Banking News

Chinese trade finance blockchain processes $2.8 billion

citic bank

China’s CITIC Bank, Bank of China, Minsheng Bank and Ping An Bank announced that in less than a year their blockchain forfaiting transaction (BCFT) platform processed 20 billion yuan ($2.82 billion) of trades.

CITIC initiated the project, and the four banks launched the BCFT platform last year to streamline services to their customers. Since its launch, over 30 banking institutions have joined the platform.

The figures were released as part of an announcement about the recent upgrades to the platform. The main changes relate to standardization between the banks. There is now a universal forfaiting business agreement which all the banks use. Plus they introduced a standard “Master Agreement” for forfaiting domestic Letters of Credit.

The legacy system of forfaiting requires a two-way effort from the participating banks, which involves a lot of phone and e-mail communications. With blockchain, this time-consuming activity is mostly eliminated.

The BCFT platform is already working for these domestic banks, and the upgrade provides a solution for online contracting between banks. Rather than back and forth about the format of the agreement, the agreement is now standard. Hence once a single bank signs, that bank uploads the agreement to the blockchain. Presumably, the counterparty can then digitally sign it.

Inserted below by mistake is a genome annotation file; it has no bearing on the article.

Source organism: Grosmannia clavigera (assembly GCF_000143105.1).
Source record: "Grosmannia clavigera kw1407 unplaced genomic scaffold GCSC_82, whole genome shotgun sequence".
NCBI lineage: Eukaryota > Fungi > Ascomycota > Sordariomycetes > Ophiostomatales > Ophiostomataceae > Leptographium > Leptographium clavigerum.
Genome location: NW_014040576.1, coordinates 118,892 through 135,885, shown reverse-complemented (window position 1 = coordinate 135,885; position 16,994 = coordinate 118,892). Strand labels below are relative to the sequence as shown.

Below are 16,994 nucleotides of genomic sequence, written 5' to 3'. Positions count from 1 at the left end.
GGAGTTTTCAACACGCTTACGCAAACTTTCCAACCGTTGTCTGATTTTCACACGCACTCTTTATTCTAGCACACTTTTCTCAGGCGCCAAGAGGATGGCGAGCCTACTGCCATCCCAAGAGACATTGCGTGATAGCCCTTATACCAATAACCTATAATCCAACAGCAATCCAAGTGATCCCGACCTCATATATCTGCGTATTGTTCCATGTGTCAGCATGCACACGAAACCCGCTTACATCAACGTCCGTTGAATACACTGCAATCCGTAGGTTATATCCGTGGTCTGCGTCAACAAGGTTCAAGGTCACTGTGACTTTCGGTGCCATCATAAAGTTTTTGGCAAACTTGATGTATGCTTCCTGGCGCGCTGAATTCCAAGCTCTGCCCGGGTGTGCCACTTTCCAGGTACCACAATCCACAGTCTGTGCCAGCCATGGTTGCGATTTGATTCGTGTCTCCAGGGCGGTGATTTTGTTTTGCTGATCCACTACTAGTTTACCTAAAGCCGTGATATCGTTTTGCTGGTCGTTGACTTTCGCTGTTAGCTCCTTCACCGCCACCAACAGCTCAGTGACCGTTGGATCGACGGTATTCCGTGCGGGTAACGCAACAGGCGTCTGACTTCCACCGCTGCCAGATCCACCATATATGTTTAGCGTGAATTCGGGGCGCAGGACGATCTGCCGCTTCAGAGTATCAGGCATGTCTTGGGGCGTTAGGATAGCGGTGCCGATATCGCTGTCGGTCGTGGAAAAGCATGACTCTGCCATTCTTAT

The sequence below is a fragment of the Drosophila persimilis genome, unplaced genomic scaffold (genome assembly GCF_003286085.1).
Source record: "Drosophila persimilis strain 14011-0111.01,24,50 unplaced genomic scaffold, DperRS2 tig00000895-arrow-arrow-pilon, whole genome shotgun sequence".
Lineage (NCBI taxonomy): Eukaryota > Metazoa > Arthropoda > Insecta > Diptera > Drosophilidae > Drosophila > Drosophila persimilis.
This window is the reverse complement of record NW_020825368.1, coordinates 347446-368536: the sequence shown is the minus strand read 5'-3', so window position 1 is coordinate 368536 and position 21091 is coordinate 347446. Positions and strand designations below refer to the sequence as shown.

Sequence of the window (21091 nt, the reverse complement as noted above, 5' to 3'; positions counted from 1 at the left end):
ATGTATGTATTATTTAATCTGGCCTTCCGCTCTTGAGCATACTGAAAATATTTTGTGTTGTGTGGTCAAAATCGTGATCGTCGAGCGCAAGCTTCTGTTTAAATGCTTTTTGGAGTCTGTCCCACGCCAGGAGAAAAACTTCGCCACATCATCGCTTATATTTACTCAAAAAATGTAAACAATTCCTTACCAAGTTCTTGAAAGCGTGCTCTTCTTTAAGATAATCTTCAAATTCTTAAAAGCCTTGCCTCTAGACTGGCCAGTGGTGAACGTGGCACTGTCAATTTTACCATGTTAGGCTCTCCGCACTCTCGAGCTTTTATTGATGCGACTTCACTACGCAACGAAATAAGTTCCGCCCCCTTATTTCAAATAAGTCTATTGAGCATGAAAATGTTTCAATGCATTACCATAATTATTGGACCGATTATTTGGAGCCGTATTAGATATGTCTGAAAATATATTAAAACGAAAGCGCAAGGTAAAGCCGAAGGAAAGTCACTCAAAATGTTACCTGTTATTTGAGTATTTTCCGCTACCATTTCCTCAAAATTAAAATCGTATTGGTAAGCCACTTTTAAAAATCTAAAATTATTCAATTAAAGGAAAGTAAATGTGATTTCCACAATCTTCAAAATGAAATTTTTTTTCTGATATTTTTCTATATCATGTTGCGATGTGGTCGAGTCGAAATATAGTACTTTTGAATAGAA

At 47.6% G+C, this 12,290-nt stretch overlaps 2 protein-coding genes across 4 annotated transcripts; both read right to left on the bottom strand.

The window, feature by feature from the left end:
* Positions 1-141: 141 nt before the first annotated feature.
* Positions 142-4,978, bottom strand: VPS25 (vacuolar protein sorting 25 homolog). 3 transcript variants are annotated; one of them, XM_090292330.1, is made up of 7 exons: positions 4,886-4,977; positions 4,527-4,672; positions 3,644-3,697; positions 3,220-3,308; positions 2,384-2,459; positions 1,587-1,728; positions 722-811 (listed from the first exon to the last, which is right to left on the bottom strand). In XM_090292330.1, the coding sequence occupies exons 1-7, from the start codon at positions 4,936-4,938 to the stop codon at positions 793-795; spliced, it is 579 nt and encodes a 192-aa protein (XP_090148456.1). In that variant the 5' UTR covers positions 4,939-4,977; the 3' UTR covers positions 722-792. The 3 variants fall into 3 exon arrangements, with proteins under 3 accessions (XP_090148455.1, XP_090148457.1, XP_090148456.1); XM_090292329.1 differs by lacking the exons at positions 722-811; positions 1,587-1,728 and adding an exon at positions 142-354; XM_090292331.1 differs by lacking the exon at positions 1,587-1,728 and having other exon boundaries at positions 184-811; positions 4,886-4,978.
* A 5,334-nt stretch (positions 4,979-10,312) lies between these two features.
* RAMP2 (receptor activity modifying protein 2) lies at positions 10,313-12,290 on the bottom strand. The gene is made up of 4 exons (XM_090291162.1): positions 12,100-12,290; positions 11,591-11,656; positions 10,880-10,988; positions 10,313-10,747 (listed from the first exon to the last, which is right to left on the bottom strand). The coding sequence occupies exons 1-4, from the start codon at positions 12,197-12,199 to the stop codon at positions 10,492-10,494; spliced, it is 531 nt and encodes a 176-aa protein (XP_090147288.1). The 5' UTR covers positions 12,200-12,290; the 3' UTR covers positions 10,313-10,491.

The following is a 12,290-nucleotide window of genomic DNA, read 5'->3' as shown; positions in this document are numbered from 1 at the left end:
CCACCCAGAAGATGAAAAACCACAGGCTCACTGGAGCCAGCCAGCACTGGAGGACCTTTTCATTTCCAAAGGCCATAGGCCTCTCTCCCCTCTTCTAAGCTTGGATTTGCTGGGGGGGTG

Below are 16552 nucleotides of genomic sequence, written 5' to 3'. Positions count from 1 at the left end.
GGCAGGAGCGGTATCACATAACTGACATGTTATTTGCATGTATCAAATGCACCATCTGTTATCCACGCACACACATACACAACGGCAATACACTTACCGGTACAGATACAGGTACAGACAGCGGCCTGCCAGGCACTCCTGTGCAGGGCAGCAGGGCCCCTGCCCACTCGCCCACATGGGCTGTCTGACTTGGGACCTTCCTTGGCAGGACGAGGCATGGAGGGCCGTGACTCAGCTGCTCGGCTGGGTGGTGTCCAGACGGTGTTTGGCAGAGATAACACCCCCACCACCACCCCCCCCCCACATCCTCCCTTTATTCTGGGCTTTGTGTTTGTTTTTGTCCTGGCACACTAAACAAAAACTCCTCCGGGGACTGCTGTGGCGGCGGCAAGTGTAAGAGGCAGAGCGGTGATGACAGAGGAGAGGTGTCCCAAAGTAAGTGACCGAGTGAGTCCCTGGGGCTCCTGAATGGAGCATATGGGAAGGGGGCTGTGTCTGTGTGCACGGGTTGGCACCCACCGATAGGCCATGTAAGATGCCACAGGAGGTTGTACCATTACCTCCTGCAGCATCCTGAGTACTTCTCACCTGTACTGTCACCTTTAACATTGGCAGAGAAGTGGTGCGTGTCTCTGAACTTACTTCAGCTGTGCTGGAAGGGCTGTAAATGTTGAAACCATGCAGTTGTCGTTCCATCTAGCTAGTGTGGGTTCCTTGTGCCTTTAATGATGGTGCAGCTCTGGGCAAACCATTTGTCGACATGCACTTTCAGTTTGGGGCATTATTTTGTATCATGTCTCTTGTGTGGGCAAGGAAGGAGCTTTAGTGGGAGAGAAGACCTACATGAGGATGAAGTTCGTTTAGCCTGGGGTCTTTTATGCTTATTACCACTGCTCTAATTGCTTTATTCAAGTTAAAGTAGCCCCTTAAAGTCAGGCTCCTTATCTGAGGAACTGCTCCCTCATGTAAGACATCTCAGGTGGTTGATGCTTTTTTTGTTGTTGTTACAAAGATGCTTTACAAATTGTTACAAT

There’s now at least three Chinese trade finance blockchains which have processed several billion. Almost a year ago, Zheshang Bank said it had transacted more than $4 billion on its blockchain. Even China’s central bank is getting in on the action and initiated the Bay Area Trade Finance Blockchain which has executed more than $4.5 billion in volume.

But that’s just the tip of the iceberg in terms of Chinese activity. Last week, HSBC executed a blockchain letter of credit using yuan from Hong Kong to Shenzhen. Ping An’s OneConnect has a trade finance platform for small to medium-sized banks. Standard Chartered is partnering with blockchain supply chain finance startup Linklogis. And this week Singapore’s DBS Bank announced it’s launching a supply chain finance initiative targeted at secondary Chinese suppliers.